■Extended Scenes
■Music Video: Linkin Park's "New Divide"


BLU-RAY EXCLUSIVE:

The ALLSPARK Experiment--Viewers get their chance to unleash the power of the recently recovered ALLSPARK shard on Earth vehicles. Begin by selecting and customizing a vehicle with a selection of parts and accessories. Then apply the ALLSPARK to this creation and watch what happens. Applying the ALLSPARK to certain custom combinations enables four new robot characters with special powers. If viewers discover all four, they unlock a fifth vehicle, which reveals a top secret message about the future of the TRANSFORMERS movie franchise.


■NEST: Transformer Data-Hub--A database of some of the TRANSFORMERS characters that appear in the new film, offering users access to each robot's confidential file including:
■Innovative 3D spin galleries of each robot
■A timeline for each TRANSFORMERS character charting its origins, back story and design evolution from toys to animated series to comics and finally feature films
■Giant Effing Movie - A very personal look at the making of the movie.
■The Matrix of Marketing--An archive of the film's promotional media including trailers, posters and television spots.


mici caly pour la tof XDXD

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MessageSujet: Re: Transformers 2 : The Movie   Lun 7 Sep - 3:16

sur le meme site officiel on peut lire une interview de Michael Bay (en anglais ) que je remets ici , mais n'oubliez pas d'aller faire un tour sur le site Michaelbay.com !!!!

Above The Line: An interview with Michael Bay
06/26/2009 09:53 PM

By: Mike Fleming

As Michael Bay’s “Transformers: Revenge of the Fallen” chases box office records after grossing $60.6 million on opening day, the filmmaker took time out to talk with BFD about the business of blockbusters, the impact of piracy, and the virtues of sharing risk with studios.

BFD: How do you spend opening night?

Bay: I always go to Mr. Chow’s for dinner with my producers, studio and marketing execs, my agents and lawyers. We get our first numbers there and then we hit the theaters. You’ve got to go there. And hope you see happy, smiling faces walking out. Last night, I tried to sneak in the side, but somebody noticed me and then they’re lining up for pictures. At the Arclight, somebody yelled “speech!” and I found myself talking to 900 people.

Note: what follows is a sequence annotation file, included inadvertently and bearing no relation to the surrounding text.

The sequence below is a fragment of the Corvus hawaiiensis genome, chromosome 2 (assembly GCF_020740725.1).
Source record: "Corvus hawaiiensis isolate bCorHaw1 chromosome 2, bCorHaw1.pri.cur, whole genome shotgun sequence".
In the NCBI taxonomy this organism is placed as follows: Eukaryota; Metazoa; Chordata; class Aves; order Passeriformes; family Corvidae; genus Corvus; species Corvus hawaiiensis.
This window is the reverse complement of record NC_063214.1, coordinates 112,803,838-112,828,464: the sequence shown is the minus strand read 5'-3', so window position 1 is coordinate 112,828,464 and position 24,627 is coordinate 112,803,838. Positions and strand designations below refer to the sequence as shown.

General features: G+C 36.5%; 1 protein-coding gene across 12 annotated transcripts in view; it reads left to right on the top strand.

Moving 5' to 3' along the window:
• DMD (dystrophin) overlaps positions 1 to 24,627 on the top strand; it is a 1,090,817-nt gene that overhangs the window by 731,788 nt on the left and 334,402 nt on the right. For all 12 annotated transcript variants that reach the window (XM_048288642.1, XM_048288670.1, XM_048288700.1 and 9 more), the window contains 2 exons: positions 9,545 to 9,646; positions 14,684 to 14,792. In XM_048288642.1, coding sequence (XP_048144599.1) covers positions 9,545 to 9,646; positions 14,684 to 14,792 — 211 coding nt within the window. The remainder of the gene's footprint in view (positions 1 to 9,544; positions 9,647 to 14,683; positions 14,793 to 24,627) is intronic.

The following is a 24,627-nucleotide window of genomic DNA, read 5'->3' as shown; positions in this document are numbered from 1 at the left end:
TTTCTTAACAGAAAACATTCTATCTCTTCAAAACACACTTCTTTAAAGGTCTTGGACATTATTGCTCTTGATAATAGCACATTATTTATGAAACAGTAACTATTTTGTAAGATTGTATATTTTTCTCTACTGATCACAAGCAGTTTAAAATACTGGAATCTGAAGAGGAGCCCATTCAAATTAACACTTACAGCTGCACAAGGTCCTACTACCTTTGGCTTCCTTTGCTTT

BFD: Salary deferrals have become commonplace, but not when you made “Pearl Harbor.” You made more money, but said, “Never again.”

Bay: Well, that was because of the way it came about. You work on the movie for nine months and then right before you shoot Joe Roth says, “Mike, I’m going to take away your fee.” It didn’t feel good.

BFD: So you deferred on “Transformers” and the sequel, and the L. A. Times predicts you might make more than any director on a movie. How do you feel about these deals, which are becoming the new economics of Hollywood moviemaking?

Bay: Okay. I run my sets and my pictures tight and we came in $4 million under budget. There is so much waste in this business, directors who have big shows like this one, who keep a second unit for the entire time. We were able to make this for $194 million, instead of the $230-270 million that the average sequel of this nature seems to cost. I work with one of the best crews in the world, we work efficient 12-hour days. We don’t build $3 million sets and then the director walks in and says, “Fuck it, I’m not going to use that set.” The stories I hear from my crew members, of waste on other pictures, of directors shooting a six- or eight-hour day, it’s just staggering. Some directors will look a studio executive in the eye and say, “Sure I’ll come in at this budget,” and then they behave like terrorists. By then, you’re committed and screwed. The thing that “Pearl Harbor” taught me was you’ve got to become a partner with the studio and deferring makes you more invested in that. I think it’s important and I think you need to be honest with your partner.

BFD: You have final cut as director and producer, but that’s also going by the wayside. What leverage does it give you?